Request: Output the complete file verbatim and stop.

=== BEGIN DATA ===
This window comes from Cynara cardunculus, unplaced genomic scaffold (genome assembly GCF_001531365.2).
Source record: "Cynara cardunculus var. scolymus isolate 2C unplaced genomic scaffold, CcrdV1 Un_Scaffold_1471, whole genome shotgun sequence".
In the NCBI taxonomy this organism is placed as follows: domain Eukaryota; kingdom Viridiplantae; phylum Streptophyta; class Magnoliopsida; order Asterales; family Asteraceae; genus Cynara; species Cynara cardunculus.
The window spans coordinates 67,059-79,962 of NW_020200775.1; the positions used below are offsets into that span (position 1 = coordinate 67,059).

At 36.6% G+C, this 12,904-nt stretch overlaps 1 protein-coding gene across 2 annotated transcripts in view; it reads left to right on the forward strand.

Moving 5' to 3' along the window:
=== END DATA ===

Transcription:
This window comes from Cynara cardunculus, unplaced genomic scaffold (genome assembly GCF_001531365.2).
Source record: "Cynara cardunculus var. scolymus isolate 2C unplaced genomic scaffold, CcrdV1 Un_Scaffold_1471, whole genome shotgun sequence".
In the NCBI taxonomy this organism is placed as follows: domain Eukaryota; kingdom Viridiplantae; phylum Streptophyta; class Magnoliopsida; order Asterales; family Asteraceae; genus Cynara; species Cynara cardunculus.
The window spans coordinates 67,059-79,962 of NW_020200775.1; the positions used below are offsets into that span (position 1 = coordinate 67,059).

At 36.6% G+C, this 12,904-nt stretch overlaps 1 protein-coding gene across 2 annotated transcripts in view; it reads left to right on the forward strand.

Moving 5' to 3' along the window: